Question: Is Westworld a physical place, would you say, or a virtual place? To me the answer makes a huge difference. If this is a Star Trek holodeck, it’s a virtual place. You can do anything there. You’re encouraged to consider it pretend, and when you walk out it’s not there anymore. Just like how you can be in Grand Theft Auto. You can be very bad in Grand Theft Auto because there are no consequences. But if it’s a real, physical place and all this stuff has real consequences, this idea of no consequences is a lie, and I have a better feeling for how I should behave in Westworld.

Lisa Joy: It’s funny, because again, is morality a circumstantial thing or a personal thing? In that way, morality is something that’s based on rendering. How detailed is the image? Because you’re doing the same things. It’s just to one thing that’s more detailed and more lifelike than another. Your behavior is the same in both cases. If it’s one way in a video game, and then you have the game as a virtual reality, and then you have the virtual reality manifest in automatons playing out the exact same scene, does it suddenly become immoral because they become too lifelike?

Jonah Nolan: Part of the reason why there isn’t great outcry — there are some conversations about it. I’m conflicted about it myself. But there isn’t a great outcry about the morality of people playing video games because the simulations aren’t very good. They’re great compared to what we had when we were kids, but they’re still distinctly un-real.

Lisa and I had an experience when we went to talk with HBO about budget. We wound up getting put into a small room in their headquarters in Santa Monica, a windowless room, and we demo’d the HTC Vive about a year before it became commercially available. We were both kind of stunned by the experience, what we call “reality shock.” Here was the first simulation that felt so immersive and attractive and engaging that coming out of it to a windowless office — it was a bit like, “Oh, shit, I want to go back in.”

Westworld VR experience at Techcrunch Disrupt.

Above: Westworld VR experience at Techcrunch Disrupt.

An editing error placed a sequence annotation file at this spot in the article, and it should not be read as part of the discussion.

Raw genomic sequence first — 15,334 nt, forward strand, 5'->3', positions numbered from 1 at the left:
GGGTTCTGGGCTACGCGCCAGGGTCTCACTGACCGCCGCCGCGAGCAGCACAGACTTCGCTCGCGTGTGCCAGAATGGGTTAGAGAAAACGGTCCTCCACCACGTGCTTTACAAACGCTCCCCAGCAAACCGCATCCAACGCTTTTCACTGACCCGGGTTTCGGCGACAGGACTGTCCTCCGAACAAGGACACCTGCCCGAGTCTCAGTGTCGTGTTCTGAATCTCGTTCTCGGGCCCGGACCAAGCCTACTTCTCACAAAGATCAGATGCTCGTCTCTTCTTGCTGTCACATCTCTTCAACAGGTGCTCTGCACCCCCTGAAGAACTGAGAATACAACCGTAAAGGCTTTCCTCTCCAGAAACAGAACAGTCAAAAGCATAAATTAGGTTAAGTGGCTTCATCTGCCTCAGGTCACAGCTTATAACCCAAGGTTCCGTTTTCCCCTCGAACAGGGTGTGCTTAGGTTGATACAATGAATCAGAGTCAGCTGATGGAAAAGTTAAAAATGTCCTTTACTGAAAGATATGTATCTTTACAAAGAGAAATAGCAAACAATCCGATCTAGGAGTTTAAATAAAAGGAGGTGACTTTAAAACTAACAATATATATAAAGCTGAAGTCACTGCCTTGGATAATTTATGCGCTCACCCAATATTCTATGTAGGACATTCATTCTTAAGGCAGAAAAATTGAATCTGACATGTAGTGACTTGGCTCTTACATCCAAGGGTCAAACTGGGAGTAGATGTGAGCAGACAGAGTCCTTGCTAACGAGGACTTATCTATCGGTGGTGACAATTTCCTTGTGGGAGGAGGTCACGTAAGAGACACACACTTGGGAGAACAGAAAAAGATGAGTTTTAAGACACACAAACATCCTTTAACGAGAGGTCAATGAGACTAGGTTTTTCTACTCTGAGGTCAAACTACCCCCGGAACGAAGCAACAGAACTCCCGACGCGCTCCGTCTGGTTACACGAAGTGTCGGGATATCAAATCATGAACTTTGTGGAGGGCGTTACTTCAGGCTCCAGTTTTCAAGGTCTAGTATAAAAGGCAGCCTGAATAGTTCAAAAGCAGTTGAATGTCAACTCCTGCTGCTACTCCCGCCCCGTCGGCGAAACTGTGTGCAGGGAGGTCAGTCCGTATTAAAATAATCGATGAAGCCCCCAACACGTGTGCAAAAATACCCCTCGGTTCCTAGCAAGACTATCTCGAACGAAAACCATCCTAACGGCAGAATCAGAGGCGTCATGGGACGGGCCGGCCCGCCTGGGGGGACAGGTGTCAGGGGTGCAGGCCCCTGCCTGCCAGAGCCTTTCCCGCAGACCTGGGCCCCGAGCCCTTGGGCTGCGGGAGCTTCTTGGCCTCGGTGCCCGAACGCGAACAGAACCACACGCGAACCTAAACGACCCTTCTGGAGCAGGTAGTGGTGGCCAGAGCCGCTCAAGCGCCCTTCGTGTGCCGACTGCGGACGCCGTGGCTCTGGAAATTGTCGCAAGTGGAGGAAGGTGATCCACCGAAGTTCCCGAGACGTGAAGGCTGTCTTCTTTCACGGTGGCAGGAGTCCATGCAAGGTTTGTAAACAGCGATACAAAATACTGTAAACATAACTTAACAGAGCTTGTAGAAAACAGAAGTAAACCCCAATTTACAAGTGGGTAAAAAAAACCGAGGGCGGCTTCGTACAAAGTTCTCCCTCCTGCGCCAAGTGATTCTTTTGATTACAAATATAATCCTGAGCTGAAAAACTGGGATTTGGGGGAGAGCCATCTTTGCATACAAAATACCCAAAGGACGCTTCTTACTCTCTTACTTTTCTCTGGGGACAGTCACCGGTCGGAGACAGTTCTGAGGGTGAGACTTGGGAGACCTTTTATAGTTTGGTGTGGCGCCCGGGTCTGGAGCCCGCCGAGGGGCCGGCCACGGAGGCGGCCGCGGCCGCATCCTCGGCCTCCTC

Image Credit: Dean Takahashi

We were struck, on the drive home, by how much time our daughter spent in simulated realities versus base level reality. It was a very instructive, very interesting experience. With Westworld we’re looking beyond the immediate—VR is clearly poised now. It works. It doesn’t make you sick. It’s incredibly immersive. It’s going to explode as the evolution of interactive storytelling. We were looking for the next step. You imagine that this story is taking place in a world where, if you have the means to do so—VR is what everyone else does. That’s basic. This is reality. That’s what they’re selling. Forget VR and come here, because it’s real.

That introduces a problem. Morality isn’t a problem in video games because the simulation—a character says this in the pilot. The simulation is poor enough that you don’t conflate the experience. In film and television, we struggle to make violence as real as possible. We look at visual effects shots and blood splatter and say, “Oh, it doesn’t quite look real, do it again.” We’re looking for verisimilitude, but that two-dimensional screen is a distancing devices. As our simulations get more granular, more perfect, we will be confronted with this problem. Now it feels too real.

The morality of what you do in that world becomes a lot more confusing when two things happen: when the simulation is indistinguishable from reality, and when the intelligence of the non-player characters you interact with eclipses a certain level. Then it’s much more problematic. Driving around in Grand Theft Auto and running over a bunch of pedestrians is happening right now.

Question: Asking the actors: Have any of you tried out VR?

Wright: I have, yeah. Just once. My son is trying to change all that. He’s insisting that his birthday’s coming up. But I had an experience at the U.N. about two years ago, which was mind-blowing. It was a virtual tour of Monrovia with an Ebola survivor, a walk through that experience. Her sickness and progress to recovery, and also the consequences of the epidemic on the city. It was staggering. The narrative I found a little concerning. It was a bit missionary in its tone, which reflected this weird judgment that these people survived because they’d been saved and those who didn’t survive hadn’t. But aside from that, it was very powerful. As a tool for empathy, in this case, it was seriously effective.